On Black Friday, in over 40 countries, Amazon employees protested to draw attention to the poor working conditions in the distribution centers. With the “Make Amazon Pay” initiative, the workforce is demanding higher wages and better working conditions. Although the company is making record profits, many of its employees can barely live on their salaries.
For many, “Black Friday” is simply a day on which to look for a bargain or two. For the Amazon workforce, it is a day of worldwide strikes and protests to draw attention to the miserable working conditions in the distribution centers. In the past, the poor working conditions in the Amazon distribution centers have repeatedly made headlines: employees are poorly paid, monitored and put under pressure.
Over 80 organizations have joined together to stage protests from Mexico to India in countries around the world. This is the third year that people around the world have united against the exploitative methods of the major corporation.
The “Make Amazon Pay” initiative, for example, is trying to use the day for strikes and rallies to support the fight for fair working conditions. They accuse the company of squeezing “every last drop out of workers, communities, and the planet” and seek to end this injustice.
Today, on #BlackFriday, we start our @organizeAWAS campaign against the surveillance of workers in all parts of @AmazonDE. We fight back against constant tracking of every move, be it in fulfillment centers, parcel delivery, data centers or office work. #MakeAmazonPay 1/4
— Amazon Workers Against Surveillance (@organizeAWAS) November 26, 2021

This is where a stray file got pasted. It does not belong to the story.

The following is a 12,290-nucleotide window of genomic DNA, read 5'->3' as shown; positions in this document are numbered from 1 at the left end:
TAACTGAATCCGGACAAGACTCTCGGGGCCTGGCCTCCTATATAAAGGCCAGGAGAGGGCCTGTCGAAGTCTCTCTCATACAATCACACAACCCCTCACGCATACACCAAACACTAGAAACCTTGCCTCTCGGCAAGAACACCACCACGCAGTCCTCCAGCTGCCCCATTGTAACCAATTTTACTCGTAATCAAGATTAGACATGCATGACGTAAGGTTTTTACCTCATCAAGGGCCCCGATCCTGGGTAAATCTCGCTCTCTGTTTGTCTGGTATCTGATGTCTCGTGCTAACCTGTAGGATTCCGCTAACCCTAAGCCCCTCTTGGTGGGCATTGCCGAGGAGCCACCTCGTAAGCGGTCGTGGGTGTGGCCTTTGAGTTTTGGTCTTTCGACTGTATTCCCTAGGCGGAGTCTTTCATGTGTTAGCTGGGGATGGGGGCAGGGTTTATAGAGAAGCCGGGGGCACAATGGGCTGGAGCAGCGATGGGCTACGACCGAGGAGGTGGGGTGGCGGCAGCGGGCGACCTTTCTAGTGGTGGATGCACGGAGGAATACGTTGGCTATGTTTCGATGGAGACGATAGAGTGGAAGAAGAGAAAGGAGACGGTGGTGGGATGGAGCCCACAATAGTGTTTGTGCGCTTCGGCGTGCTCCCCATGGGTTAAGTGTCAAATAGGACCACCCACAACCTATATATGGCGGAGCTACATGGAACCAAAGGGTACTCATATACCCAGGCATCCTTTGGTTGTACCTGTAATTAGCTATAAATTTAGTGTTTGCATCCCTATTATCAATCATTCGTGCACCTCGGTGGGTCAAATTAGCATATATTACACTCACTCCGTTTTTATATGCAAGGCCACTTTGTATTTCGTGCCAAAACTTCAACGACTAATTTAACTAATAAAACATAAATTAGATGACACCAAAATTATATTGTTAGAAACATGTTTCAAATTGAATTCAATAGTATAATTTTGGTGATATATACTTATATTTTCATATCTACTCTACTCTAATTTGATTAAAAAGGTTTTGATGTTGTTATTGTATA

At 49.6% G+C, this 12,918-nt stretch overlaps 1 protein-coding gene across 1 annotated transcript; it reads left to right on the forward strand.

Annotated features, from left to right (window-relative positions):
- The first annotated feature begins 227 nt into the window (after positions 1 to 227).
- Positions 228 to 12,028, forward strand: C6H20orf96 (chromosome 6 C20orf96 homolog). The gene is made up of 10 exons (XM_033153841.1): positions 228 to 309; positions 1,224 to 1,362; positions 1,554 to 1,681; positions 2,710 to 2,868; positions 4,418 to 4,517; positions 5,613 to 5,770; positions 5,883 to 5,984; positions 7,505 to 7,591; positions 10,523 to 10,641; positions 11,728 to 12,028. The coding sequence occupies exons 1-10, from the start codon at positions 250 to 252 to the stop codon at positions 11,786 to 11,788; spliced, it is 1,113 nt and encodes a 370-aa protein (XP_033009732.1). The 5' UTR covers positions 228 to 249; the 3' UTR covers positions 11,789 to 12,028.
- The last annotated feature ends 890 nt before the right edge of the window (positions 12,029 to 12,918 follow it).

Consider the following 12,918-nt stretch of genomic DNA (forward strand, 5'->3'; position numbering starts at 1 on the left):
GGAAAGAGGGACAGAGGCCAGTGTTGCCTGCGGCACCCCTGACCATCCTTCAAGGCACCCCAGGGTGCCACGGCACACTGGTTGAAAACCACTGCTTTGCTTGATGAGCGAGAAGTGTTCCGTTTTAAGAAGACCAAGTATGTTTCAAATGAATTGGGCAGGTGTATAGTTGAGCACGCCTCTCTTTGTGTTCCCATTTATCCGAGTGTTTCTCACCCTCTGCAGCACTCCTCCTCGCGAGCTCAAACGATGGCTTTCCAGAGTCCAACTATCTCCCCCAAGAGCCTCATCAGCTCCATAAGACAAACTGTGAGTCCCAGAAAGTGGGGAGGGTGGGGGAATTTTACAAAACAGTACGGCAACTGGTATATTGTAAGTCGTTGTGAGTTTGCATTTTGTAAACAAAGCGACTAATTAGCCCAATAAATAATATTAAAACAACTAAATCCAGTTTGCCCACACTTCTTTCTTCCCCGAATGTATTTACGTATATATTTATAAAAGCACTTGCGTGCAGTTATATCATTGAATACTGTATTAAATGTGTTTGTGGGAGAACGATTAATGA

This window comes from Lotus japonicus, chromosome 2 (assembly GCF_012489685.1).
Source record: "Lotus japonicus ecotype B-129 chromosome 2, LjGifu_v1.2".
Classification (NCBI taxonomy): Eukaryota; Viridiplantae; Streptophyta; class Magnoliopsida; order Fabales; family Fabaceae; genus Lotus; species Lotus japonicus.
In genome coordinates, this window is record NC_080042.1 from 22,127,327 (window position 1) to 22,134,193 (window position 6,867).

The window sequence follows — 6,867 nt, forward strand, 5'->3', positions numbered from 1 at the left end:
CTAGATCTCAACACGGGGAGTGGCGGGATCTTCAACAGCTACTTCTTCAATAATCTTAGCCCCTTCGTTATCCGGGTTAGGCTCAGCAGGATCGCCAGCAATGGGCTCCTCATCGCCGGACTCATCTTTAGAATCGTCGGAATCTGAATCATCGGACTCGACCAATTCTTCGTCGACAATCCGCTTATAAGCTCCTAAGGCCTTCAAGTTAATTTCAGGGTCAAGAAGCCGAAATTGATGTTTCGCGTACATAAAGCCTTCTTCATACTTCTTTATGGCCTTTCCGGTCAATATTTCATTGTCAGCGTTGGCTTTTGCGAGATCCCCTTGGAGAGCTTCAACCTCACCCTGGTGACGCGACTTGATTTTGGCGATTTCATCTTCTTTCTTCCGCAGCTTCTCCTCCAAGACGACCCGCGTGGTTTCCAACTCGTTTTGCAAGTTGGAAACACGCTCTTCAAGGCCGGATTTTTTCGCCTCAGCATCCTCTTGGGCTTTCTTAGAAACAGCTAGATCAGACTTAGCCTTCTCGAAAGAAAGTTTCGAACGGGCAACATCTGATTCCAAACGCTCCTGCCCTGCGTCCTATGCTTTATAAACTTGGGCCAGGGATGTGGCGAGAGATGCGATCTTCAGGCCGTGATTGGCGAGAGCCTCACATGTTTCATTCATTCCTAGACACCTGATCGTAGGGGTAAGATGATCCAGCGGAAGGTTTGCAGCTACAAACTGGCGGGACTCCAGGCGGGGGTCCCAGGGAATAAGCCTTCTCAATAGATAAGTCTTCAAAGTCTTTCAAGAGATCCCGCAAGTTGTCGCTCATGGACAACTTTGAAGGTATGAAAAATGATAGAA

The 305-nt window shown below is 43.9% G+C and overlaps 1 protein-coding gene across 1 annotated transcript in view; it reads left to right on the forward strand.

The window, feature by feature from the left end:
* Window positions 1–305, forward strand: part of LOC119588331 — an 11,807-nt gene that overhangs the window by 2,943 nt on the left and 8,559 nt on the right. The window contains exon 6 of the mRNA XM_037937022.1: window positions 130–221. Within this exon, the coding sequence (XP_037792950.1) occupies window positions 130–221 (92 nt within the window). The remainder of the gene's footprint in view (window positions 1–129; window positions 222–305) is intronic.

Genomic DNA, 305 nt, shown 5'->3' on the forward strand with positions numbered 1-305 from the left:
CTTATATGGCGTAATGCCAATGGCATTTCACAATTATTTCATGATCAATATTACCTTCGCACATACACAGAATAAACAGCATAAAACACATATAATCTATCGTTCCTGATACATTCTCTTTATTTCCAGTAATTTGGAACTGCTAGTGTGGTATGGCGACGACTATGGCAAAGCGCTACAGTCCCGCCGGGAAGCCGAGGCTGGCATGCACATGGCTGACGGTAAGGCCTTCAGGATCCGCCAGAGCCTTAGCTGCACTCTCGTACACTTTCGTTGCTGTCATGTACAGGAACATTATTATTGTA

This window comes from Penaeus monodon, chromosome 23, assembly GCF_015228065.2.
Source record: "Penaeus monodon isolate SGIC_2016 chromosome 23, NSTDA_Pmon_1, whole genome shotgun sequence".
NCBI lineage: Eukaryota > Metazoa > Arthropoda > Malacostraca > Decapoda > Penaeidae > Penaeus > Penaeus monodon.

Despite 470 billion in sales: Amazon employees still poorly paid
In 2021, the online retailer Amazon generated sales of around 470 billion US dollars—which is roughly equivalent to the entire economic power of Austria. However, the employees of the major corporation feel relatively little of the record profits. In some cases, the low wages are barely enough to survive reasonably well.
Amazon exploits not only its own workers, but also the public. In 2021, the online retailer did not pay a single cent in income tax in Europe, instead pocketing tax refunds.
System error: Amazon fires employees in case of illness
In the USA, Amazon employees have been paid less or even fired when they are sick, according to a report in the New York Times. The reason for this was a system error, according to the company. The sick days were interpreted as days of absence. The company is trying to find and compensate those affected.
Amazon mobilizes against unionization in Alabama
In early 2021, Amazon workers* in Alabama began to band together to form a union and fight grievances. The company financed a mobilization campaign instead of supplying better working conditions itself. In conferences, the management openly spoke out against the formation of a union. Flyers on toilets or a dedicated homepage were supposed to convince employees that wages were already sufficiently high.
First Amazon union ever, founded in Staten Island
But this is slowly changing: Not much later, a union was successfully founded for the first time at Amazon in a distribution center in Staten Island—despite immense resistance from the company’s management.